45-years-2015-poster-692x1024Going into the Academy Awards, Charlotte Rampling had a very good chance of winning a Best Actress statue — for a while. But her ill-conceived remarks about the diversity problems of the Academy could easily cost her a well-deserved prize for her role in 45 Years. In this quiet drama she plays a Kate, just a week away from her 45th wedding anniversary when she suddenly finds the underpinnings of her marriage in question, as a letter arrives to let her husband Geoff know that the perfectly preserved corpse of his true love Katya has been found, 50+ years after she disappeared into a crevasse in the Swiss Alps while on a hiking trip with him.

There is nothing nefarious about it. Just a tragic accident that until the letter’s arrival Kate had known almost nothing of. Strange that it slipped his mind to tell her about it, but then seeing the powerful effect this news has on him, Kate begins to question their entire relationship. I have to admit that when her refers to the dead girl as “My Katya,” I could feel her pain and her sense of betrayal. And there is more to the secret love story that Kate discovers later that makes it even harder for her to reconcile her 45 years with Geoff. So much of the film is her reactions, with the camera lingering on her face, revealing hurt and confusion. And between the couple there is so much more unsaid than spoken.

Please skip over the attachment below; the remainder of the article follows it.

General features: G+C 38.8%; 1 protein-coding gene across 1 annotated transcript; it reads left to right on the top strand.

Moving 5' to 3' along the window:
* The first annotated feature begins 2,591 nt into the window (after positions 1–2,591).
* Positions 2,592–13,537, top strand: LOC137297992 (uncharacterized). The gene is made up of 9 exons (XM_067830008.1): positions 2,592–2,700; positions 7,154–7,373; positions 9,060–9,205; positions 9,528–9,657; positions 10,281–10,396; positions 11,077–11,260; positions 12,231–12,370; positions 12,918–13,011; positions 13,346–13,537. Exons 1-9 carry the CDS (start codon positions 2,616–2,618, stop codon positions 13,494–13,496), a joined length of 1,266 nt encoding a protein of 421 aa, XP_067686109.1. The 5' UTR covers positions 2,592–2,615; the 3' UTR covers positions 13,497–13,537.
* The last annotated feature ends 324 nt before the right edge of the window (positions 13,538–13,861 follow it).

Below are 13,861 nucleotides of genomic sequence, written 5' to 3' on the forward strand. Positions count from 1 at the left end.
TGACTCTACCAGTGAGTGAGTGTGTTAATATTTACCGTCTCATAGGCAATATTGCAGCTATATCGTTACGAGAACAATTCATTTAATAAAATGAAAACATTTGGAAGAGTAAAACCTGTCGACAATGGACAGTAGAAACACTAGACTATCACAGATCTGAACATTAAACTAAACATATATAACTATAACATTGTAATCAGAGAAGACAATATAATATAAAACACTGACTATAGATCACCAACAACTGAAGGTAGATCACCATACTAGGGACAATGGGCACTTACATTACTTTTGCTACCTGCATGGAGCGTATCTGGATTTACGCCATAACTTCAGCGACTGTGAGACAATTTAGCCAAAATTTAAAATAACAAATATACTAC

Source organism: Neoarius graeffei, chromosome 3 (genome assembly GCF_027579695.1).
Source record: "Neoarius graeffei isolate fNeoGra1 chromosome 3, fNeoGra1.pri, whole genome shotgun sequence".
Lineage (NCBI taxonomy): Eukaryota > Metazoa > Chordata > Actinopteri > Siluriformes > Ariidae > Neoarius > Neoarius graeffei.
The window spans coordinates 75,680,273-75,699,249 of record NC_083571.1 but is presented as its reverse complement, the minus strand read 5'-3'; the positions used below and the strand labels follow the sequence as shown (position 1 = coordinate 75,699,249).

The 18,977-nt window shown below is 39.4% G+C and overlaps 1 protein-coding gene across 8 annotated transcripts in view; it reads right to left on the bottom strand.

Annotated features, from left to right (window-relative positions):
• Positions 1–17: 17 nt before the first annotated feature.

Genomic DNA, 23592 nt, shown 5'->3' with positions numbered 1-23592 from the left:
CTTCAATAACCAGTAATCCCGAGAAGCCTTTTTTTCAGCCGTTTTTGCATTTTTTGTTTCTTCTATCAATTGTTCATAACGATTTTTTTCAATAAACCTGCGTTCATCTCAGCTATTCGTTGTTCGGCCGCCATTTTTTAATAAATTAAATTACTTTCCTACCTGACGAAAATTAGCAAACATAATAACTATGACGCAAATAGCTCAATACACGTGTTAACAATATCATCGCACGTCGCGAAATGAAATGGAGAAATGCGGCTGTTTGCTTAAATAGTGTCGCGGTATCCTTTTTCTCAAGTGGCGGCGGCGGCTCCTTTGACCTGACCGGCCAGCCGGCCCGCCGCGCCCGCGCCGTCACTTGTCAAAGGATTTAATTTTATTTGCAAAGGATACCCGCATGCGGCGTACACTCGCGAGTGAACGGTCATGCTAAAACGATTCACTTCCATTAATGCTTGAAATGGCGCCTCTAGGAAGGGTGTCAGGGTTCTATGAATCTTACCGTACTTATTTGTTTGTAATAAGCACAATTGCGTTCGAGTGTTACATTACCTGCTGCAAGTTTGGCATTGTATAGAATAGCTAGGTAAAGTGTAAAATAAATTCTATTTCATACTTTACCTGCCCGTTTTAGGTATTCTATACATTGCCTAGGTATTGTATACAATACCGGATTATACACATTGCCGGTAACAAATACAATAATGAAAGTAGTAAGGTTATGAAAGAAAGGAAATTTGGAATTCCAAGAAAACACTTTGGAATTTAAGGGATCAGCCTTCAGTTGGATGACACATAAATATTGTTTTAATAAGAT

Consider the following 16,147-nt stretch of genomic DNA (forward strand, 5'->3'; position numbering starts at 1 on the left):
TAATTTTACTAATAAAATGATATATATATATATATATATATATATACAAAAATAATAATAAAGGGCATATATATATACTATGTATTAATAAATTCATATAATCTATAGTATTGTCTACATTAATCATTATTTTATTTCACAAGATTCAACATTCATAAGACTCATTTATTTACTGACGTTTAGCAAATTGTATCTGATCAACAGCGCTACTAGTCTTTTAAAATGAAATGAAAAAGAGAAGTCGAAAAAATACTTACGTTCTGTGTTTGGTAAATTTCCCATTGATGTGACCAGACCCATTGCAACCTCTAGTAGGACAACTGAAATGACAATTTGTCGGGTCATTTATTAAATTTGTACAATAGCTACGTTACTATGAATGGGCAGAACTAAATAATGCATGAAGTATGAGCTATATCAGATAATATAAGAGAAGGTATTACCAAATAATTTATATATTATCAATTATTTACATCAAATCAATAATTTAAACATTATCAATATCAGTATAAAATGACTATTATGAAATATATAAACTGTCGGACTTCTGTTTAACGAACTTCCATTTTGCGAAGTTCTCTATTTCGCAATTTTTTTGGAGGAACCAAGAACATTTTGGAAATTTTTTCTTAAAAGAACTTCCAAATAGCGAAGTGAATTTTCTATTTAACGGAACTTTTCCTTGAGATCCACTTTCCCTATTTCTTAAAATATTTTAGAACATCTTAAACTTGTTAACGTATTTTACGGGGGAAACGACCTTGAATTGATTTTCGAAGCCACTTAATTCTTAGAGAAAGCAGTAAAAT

This is a quietly devastating film and Rampling’s performance is outstanding. 45 Years calls into question what we actually know about those who are closest to us. It is a very self-reflective film experience and if that is something you enjoy, I’d highly recommend it.

One thought on “45 Years”
  1. 45 Years is a compelling watch that promotes a great deal of reflection long after the movie ends, and Charlotte Rampling does a phenomenal job of conveying emotions without saying a word. But I don’t think that her misguided comments about the #OscarsSoWhite debate will be what sinks her chances of an Oscar. I would put her performance a solid but somewhat distant second behind Brie Larson for Room, which is the stronger movie overall.

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